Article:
Why do roasters turn heat off at charge? - Page 3

Discuss roast levels and profiles for espresso, equipment for roasting coffee.
lyle
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Postby lyle » Feb 14, 2016, 7:23 pm

Wow, thanks for the lively discussion, guys. I'm reading with great interest and learning lots.

Based on what I'm learning, this drop-the-heat-on-charge process might be useful for me, because I've settled into a lower charge temp due to problems I was having with underdevelopment. I was trying to apply Rao's "commandments" with a typically high charge temp, but my roasts were going too fast. Lowering my charge temp has allowed me to achieve pretty good results that do match my target profiles (declining ROR, etc.), but I was wondering what I might be missing. Charging into a hotter drum, but with the heat off, might help me start hot but also prevent me from blasting through the first pasrt of the roast too quickly.

Thanks again!
Lyle

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cimarronEric
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Postby cimarronEric » Feb 15, 2016, 12:51 am

If you haven't read through this thread, it may provide some insight: What's Your Charge Temperature?

Turning the roaster off or way down helps to avoid a dramatic drop in RoR at the very beginning of the roast.
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9Sbeans
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Postby 9Sbeans » Feb 16, 2016, 1:31 pm

day wrote:If we preheat to 300 degrees, turn off the gas and just leave it off, then at some point the bean temperature and environmental temp will stabilize and be equal, at first the beans will heat up very quickly But as they get closer to the et the ror will slow down. Thus, let's call that initial ror 60f/min. As the bt reaches 150degrees the drum is still much hotter than the beans but is losing heat and the two are much closer in temp, so now the ror will be lower, let's call it 40f/min
...

Well said, Brian.
But may I ask a follow-up question, how you reconcile charging different bean mass in this case? Set aside the non-equal contributions of radiation, conduction and convection, is it theoretically possible to achieve similar heating (RoR) patterns when you load 0.5X, 1X and 2X of bean in the case?

Some people use capacitor as the analogy of the drum mass, but I'm no expert. Assuming (drum temperature equals to et) in your above example, and you preheat to 300F and charge 1X of bean. The temperature difference between the drum and the bean reduces overtime.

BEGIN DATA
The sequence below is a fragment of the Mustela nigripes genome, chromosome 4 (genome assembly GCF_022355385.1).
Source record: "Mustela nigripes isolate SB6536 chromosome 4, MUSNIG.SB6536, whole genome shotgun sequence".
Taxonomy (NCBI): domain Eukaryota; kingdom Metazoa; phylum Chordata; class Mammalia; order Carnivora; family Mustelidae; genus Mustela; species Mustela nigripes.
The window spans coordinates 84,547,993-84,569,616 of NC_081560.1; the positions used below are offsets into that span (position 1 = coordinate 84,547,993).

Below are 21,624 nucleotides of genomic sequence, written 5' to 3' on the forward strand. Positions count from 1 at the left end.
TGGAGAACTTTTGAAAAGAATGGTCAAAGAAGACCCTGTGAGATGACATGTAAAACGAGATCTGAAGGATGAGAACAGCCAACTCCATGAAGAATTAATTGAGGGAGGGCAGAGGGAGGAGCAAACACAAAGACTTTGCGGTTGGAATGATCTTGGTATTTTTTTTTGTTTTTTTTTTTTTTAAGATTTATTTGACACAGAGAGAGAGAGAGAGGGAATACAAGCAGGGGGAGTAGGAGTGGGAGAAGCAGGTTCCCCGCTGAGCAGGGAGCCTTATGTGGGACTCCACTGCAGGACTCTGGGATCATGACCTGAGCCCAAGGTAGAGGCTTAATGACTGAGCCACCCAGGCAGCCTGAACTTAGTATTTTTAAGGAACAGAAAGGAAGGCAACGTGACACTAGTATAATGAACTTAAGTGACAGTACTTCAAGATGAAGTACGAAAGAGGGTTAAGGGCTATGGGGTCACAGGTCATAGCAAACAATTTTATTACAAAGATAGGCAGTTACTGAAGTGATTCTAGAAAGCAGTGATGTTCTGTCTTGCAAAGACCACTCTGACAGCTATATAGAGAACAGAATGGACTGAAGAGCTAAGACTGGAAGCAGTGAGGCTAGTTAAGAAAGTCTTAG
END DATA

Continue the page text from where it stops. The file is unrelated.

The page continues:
If you charge 2X of bean at the same 300F, the temperature difference would reduce faster and drop to a lower temperature. If we want to best maintain the BT/RoR pattern and to compensate the effect of greater charge mass, we need to increase the charge temperature and supply additional heat during the process (hence leave the gas on).
If you charge 0.5X of bean at the same temperature as you charge 1X of bean, the rising temperature may go out of control. Gas-off is a method to tame the heat in this low-charge-mass situation.

happycat
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Postby happycat » Feb 17, 2016, 9:57 pm

Thanks for this thread! Solved my dry process headache.

With wet process I could do a high charge temp and ride it our with tweaks near end to cut power near FC and restore after FC to avoid flick of death.

But dry process was a headache due to differing bean densities causing both under and over roasting in same batch and confusion of flavours. Low charge temps ran out of steam and high charge temps led to short drying and sometimes out of control FC temps going stratospheric.

However a high charge temp followed by zeroing power then full power around the turning point led to a longer drying time and manageable curve and enough control to tweak a steady ROR decline. Tasted pretty good on brewing... Sweet, acidity, no conflicting extractions.

Thanks!

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farmroast
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Postby farmroast » Feb 20, 2016, 12:34 am

the green bean surface is very delicate. Too high conduction at start will cause some surface pore sealing and if continued scorching. Also vulnerable to convection ET that creates too much early activity of the surface area liquids. Beans are curls with splits/cavities and split skins, more to consider than just getting heat to the center as if solid. Once there is activity throughout they can handle heat much better.
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